U of M study says state's tree species will change with climate

CLOQUET, Minn. - Minnesota's northern forests will look much different in coming decades as a warming climate encourages tree species like oaks and maples and pushes others, including spruce and fir, out of the region.

CLOQUET, Minn. – Minnesota’s northern forests will look much different in coming decades as a warming climate encourages tree species like oaks and maples and pushes others, including spruce and fir, out of the region.

That was the finding of a University of Minnesota study published this week in the journal Nature Climate Change that used growing plots near Cloquet and Ely and added the amount of warmth expected later this century.

The study was the first of its kind in a northern forest to use ceramic heaters to warm the air near newly planted seedlings as well as heating cables in the ground.

The results were that species like spruce and fir that thrive in cooler areas suffered poorer growth and survival when warmed just a few degrees – up to a 40 percent decline in growth.

The study compared trees exposed to the actual temperature over three growing seasons to trees that were exposed to temperatures 3 degrees Fahrenheit above the actual air temperature and other trees that got a nearly 6 degree warm-up. That’s the warming range climate scientists say we can expect by the end of the century if climate change continues at the current pace.


Meanwhile trees like oaks and maples did better under warmer conditions – up to 15 percent better under the warmest conditions. The study found that aspen, birch and pines had little reaction to increased temperature.

The results were consistent at both the Cloquet and Ely test plots, said professor Rebecca Montgomery, a University of Minnesota forest ecologist and co-author of the study.

“We saw some pretty substantial differences as heat was added, not just because of the warmth but because that impacts how much water the trees use,” Montgomery said. “We used northern Minnesota nursery stock to simulate how the temperatures are going to affect the forest of the future.”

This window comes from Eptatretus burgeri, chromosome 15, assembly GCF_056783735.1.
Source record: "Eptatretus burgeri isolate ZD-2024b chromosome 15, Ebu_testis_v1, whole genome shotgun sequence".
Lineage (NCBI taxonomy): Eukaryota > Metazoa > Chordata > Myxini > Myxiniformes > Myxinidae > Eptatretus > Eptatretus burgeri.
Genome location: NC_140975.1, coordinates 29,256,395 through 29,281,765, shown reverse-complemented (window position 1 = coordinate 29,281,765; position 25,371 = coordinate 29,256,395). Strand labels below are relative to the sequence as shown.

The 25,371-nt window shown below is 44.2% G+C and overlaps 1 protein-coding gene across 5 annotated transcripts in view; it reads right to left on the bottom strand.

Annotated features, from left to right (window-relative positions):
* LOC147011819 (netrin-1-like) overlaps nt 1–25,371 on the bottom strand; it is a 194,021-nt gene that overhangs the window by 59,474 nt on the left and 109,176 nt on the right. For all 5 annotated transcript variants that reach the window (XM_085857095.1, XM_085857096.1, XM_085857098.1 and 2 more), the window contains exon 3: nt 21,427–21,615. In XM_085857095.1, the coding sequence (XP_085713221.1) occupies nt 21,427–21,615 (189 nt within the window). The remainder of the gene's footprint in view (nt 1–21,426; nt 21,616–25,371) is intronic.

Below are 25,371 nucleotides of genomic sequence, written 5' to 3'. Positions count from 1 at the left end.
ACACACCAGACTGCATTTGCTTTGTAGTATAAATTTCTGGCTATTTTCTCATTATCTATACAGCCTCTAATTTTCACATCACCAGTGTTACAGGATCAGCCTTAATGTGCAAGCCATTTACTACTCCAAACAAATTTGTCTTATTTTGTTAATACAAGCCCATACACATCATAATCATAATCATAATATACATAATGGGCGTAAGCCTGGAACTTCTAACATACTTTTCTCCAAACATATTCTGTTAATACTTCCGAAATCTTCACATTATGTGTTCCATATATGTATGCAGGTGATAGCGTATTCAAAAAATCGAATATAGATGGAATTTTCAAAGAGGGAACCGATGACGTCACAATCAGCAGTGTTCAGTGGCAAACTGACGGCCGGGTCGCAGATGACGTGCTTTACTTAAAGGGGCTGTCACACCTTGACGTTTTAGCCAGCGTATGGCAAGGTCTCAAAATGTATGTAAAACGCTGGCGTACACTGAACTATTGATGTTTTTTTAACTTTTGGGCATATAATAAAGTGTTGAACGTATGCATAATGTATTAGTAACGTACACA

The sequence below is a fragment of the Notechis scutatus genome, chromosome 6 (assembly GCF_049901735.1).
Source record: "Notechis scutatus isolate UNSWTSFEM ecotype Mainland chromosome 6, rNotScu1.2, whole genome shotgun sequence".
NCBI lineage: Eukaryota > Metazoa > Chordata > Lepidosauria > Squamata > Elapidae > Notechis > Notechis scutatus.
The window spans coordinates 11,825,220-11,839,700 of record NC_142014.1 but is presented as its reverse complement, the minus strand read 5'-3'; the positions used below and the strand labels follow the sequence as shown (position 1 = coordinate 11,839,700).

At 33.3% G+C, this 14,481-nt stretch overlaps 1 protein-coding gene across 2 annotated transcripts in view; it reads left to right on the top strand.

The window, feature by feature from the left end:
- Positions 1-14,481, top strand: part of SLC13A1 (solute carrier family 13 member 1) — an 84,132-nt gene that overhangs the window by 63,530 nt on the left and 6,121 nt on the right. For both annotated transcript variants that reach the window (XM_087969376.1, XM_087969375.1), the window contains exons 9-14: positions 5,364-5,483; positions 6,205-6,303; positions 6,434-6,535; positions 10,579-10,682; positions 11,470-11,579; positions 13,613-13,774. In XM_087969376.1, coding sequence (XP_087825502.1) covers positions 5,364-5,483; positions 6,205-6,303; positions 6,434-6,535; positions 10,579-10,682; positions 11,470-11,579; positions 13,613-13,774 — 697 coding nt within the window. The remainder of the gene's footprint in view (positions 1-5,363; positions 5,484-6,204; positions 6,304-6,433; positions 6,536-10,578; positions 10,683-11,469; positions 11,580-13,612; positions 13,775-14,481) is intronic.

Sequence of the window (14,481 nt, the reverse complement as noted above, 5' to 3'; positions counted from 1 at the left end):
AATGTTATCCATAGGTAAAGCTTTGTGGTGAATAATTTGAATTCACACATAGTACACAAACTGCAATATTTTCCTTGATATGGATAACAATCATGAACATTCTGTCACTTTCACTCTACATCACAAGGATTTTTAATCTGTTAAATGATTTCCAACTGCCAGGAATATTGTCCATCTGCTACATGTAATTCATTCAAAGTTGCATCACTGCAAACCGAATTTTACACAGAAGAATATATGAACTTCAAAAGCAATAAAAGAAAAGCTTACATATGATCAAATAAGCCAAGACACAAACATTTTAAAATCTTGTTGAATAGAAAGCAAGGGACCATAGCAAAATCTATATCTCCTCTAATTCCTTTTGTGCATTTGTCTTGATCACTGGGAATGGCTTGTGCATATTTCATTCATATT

The results are similar to other studies that forecast rapidly changing forests in Minnesota as some species move north and out of the state and southern species become more prevalent. Nearly the same predictions were made in a study released last June by the U.S. Forest Service’s Northern Research Center. But while most studies use computer models to predict future forests, the University of Minnesota effort actually warmed real, growing trees in the forest to see how they reacted during the growing season – from April to November.

Led by professor Peter Reich of the university’s Forest Resources Department, scientists simulated the effects of a warmer climate on 11 species on 72 plots containing about 4,100 young trees of local Minnesota origin. Researchers monitored growth rates of the trees as well as how efficiently they converted sunlight into energy, the process known as photosynthesis.

The added heat was constantly adjusted, the scientists noted. If it was 35 degrees outside, the experimental trees saw temperatures of 38 and 41 degrees. And if it was 90 degrees, they saw 93 and 96.

In addition to being directly affected by warming, researchers found that spruce and fir might also struggle to compete for sunlight and water with neighboring trees and plants as the climate changes.

The project did not examine how warmer winters might affect trees and other plants, but the researchers note that winter conditions could amplify the effects being seen in this study.


The results also indicated that a warmer climate is likely to accelerate the northward invasion of non-native species like buckthorn.

Scientists say it’s unclear if the advance of southern species will occur fast enough to fill-in for species that can’t handle the warmer temperatures.

“In the best-case scenario, oaks and maples will become more dominant as boreal species decline, and we will have a different, but still functional forest,” Reich said in announcing the results. “In the worst-case scenario, oaks and maples will not replace the declining species fast enough, and our forests will be patchy and perhaps filled with invading buckthorn.”

Some groups, including the Nature Conservancy, already are working to plant more species like oak and maple in recently logged areas of the Northland to give them a head start for warming conditions.

Reich predicts the change in the forest “will influence everything from the supply of timber to habitat for wildlife to its allure for recreational use and tourism.”

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